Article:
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ERIC Number: EJ1051399
Record Type: Journal
Publication Date: 2014-May
Pages: 10
Abstractor: As Provided
ISSN: ISSN-0012-1649
Comparing Changes in Late-Life Depressive Symptoms across Aging, Disablement, and Mortality Processes
Fauth, Elizabeth B.; Gerstorf, Denis; Ram, Nilam; Malmberg, Bo
Developmental Psychology, v50 n5 p1584-1593 May 2014
Developmental processes are inherently time-related, with various time metrics and transition points being used to proxy how change is organized with respect to the theoretically underlying mechanisms. Using data from 4 Swedish studies of individuals aged 70-100+ (N = 453) who were measured every 2 years for up to 5 waves, we tested whether depressive symptoms (according to the Center for Epidemiologic Studies Depression Scale; Radloff, 1977) are primarily driven by aging-, disablement-, or mortality-related processes, as operationally defined by time-from-birth, time-to/from-disability-onset (1st reported impairment in Personal Activities of Daily Living; Katz, Ford, Moskowitz, Jackson, & Jaffe, 1963), and time-to-death metrics. Using an approach based on Akaike weights, we tested whether developmental trajectories (for each time metric) of depressive symptoms in late life are more efficiently described as a single continuous process or as a 2-phase process. Comparing fits of linear and multiphase growth models, we found that 2-phase models demonstrated better fit than did single-phase models across all time metrics. Time-to-death and time-to/from-disability-onset models provided more efficient descriptions of changes in depressive symptoms than did time-from-birth models, with time-to-death models representing the best overall fit. Our findings support prior research that late-life changes in depressive symptoms are driven by disablement and, particularly, mortality processes, rather than advancing chronological age. From a practical standpoint, time-to/from-disability-onset and, particularly, time-to-death metrics may provide better "base" models from which to examine changes in late-life depressive symptoms and determine modifiable risk and protective factors. Developmental researchers across content areas can compare age with other relevant time metrics to determine if chronological age or other processes drive the underlying developmental change in their construct of interest.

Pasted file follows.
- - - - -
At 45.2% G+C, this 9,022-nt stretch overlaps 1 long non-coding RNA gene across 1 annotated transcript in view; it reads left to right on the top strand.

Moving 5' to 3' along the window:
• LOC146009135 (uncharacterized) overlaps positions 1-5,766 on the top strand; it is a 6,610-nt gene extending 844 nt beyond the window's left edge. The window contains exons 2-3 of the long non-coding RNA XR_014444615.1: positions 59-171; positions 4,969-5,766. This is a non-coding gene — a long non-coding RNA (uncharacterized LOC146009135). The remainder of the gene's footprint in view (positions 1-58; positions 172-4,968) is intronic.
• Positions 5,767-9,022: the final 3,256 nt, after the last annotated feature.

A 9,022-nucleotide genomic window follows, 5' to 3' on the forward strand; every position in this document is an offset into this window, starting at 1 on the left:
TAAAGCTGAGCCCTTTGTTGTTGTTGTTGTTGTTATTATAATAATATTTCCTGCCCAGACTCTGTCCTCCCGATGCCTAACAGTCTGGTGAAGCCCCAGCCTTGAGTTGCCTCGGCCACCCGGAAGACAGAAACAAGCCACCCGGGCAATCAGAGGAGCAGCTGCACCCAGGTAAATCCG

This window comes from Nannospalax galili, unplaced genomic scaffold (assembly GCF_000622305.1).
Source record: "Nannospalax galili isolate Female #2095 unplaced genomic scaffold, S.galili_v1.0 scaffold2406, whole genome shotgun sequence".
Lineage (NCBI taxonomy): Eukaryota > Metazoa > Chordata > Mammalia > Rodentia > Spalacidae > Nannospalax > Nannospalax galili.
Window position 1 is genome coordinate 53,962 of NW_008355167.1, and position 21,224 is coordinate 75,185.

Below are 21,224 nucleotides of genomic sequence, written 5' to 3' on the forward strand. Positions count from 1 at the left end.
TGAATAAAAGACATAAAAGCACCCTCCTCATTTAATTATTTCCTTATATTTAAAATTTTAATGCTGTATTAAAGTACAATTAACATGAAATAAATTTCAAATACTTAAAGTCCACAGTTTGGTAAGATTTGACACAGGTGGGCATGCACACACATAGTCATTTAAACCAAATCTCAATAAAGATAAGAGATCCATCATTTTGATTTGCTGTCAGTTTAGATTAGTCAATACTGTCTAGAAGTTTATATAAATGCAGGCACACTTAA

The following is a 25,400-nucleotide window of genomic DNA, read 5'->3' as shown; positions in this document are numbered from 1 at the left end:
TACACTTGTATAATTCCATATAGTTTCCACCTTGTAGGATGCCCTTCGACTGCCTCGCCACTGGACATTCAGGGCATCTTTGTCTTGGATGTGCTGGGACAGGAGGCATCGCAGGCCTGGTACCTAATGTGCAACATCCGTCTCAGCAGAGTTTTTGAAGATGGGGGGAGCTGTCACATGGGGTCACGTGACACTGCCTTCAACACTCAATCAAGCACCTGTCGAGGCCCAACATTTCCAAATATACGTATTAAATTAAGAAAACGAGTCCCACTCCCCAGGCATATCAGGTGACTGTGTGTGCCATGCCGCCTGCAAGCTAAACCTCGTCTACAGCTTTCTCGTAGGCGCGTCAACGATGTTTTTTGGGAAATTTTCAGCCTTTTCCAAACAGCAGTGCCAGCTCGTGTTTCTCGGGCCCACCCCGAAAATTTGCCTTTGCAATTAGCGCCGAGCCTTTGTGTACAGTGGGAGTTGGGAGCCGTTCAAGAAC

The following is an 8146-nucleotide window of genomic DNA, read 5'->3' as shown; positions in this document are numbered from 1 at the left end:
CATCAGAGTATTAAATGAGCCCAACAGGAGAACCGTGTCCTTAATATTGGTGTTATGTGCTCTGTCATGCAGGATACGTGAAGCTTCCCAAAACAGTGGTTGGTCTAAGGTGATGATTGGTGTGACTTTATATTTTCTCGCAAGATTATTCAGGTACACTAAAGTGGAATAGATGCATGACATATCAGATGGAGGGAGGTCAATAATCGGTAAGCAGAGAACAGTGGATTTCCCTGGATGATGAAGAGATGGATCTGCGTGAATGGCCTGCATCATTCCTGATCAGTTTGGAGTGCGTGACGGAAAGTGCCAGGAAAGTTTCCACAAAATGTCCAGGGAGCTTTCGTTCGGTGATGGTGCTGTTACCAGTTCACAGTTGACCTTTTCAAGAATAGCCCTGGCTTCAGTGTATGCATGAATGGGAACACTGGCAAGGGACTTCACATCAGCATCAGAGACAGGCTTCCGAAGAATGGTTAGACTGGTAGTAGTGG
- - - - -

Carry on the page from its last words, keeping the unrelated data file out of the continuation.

American Psychological Association. Journals Department, 750 First Street NE, Washington, DC 20002. Tel: 800-374-2721; Tel: 202-336-5510; Fax: 202-336-5502; e-mail:; Web site:
Publication Type: Journal Articles; Reports - Research
Education Level: N/A
Audience: N/A
Language: English
Sponsor: National Institute on Aging (DHHS/NIH)
Authoring Institution: N/A
Identifiers - Location: Sweden
Identifiers - Assessments and Surveys: Center for Epidemiologic Studies Depression Scale
Grant or Contract Numbers: R03 AG028471; R21-AG033109; RC1-AG035645; R21- AG032379